(1,478 words)

, commander, governor, prince. The term seems to be basically Islamic (Naḳāʾiḍ, 7, 964; Ibn Durayd, Ḏj̲amhara, iii, 437. In the Ḳurʾān, only the expression ulu ’l-amr is found (sūra iv, 59, 83), but amīr occurs often in traditions (cf. Wensinck, Concordance , s.v.).

The sources for the early period frequently use the terms ʿāmil [q.v.] and amīr as synonyms (cf. Hamidullah, Documents, 36, 38 and 39, 83). In the reports on the meeting of the saḳīfa , amīr is used for the head of the Muslim community (Ṭabarī I, 1840, 1841; Ibn Saʿd, II, 3, 126, 129). During the caliphate of …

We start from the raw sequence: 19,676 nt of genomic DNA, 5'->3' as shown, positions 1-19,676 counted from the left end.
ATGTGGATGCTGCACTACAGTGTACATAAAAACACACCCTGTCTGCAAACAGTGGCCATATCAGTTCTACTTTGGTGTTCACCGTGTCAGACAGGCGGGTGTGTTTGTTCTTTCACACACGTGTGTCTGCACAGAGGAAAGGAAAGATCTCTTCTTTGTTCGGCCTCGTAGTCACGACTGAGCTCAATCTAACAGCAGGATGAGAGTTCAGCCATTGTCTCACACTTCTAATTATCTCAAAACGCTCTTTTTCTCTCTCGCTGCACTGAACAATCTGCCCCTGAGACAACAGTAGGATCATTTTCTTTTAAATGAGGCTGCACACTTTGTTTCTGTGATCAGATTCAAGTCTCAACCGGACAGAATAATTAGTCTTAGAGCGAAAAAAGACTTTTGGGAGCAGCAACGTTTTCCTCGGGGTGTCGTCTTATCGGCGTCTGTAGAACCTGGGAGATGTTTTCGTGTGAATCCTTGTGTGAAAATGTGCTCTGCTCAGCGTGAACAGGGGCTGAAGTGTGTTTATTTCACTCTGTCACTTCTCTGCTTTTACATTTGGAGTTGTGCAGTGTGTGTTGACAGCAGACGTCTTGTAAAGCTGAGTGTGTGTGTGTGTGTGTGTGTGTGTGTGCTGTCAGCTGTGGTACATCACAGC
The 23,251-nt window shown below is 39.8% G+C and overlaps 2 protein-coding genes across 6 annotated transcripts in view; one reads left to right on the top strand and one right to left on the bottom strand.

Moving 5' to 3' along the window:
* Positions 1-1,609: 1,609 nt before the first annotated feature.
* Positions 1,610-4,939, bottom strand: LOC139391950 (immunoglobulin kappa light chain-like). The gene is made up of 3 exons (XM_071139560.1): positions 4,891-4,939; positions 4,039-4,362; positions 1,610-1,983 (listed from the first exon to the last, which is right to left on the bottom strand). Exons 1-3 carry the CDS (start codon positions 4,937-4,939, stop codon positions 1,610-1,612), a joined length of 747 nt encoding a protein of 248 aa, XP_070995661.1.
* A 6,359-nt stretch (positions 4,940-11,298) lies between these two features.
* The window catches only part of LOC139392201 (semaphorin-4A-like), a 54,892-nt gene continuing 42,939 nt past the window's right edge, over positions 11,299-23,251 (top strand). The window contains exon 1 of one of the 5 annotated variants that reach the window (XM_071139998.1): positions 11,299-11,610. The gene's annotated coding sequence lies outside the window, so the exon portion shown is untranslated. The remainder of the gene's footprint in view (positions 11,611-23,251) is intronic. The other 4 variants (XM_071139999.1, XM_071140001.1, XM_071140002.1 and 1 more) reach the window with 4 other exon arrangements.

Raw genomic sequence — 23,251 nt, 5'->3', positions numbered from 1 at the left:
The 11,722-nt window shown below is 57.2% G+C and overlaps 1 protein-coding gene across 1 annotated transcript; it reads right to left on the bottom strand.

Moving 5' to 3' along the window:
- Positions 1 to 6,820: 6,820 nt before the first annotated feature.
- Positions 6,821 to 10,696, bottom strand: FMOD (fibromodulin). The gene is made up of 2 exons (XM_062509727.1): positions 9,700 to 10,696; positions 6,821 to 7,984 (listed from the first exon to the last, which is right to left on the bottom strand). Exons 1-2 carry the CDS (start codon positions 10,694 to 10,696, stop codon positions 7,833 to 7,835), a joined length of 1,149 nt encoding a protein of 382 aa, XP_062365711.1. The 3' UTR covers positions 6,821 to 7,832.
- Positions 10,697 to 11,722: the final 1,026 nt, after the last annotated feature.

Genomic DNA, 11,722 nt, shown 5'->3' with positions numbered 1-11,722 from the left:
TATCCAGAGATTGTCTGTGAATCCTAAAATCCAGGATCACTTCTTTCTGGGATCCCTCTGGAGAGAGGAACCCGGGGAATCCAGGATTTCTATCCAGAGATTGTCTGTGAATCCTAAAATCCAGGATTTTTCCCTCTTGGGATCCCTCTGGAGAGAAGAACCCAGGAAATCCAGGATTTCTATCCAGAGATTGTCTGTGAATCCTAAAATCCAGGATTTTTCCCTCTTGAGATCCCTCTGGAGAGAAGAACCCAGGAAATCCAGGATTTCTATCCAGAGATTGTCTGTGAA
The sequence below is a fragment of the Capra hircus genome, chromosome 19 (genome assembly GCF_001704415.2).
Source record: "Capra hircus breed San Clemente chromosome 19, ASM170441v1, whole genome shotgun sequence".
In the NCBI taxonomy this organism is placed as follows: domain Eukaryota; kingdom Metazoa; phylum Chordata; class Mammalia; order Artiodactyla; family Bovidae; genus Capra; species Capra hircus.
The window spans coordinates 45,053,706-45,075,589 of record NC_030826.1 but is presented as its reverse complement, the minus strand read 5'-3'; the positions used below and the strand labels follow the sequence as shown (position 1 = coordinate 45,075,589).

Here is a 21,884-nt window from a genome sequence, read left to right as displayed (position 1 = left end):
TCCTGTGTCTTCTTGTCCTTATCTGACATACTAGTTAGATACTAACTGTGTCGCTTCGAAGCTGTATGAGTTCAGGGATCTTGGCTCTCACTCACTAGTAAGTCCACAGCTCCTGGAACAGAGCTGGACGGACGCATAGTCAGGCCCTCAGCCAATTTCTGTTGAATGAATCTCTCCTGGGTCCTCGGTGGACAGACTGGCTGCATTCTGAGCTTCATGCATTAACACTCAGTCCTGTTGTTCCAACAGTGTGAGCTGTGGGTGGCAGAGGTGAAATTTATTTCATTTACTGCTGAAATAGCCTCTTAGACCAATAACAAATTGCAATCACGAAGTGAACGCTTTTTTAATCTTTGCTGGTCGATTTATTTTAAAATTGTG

Cite this page
Duri, A.A., “Amīr”, in: Encyclopaedia of Islam, Second Edition, Edited by: P. Bearman, Th. Bianquis, C.E. Bosworth, E. van Donzel, W.P. Heinrichs. Consulted online on 24 February 2019 <>
First published online: 2012
First print edition: ISBN: 9789004161214, 1960-2007

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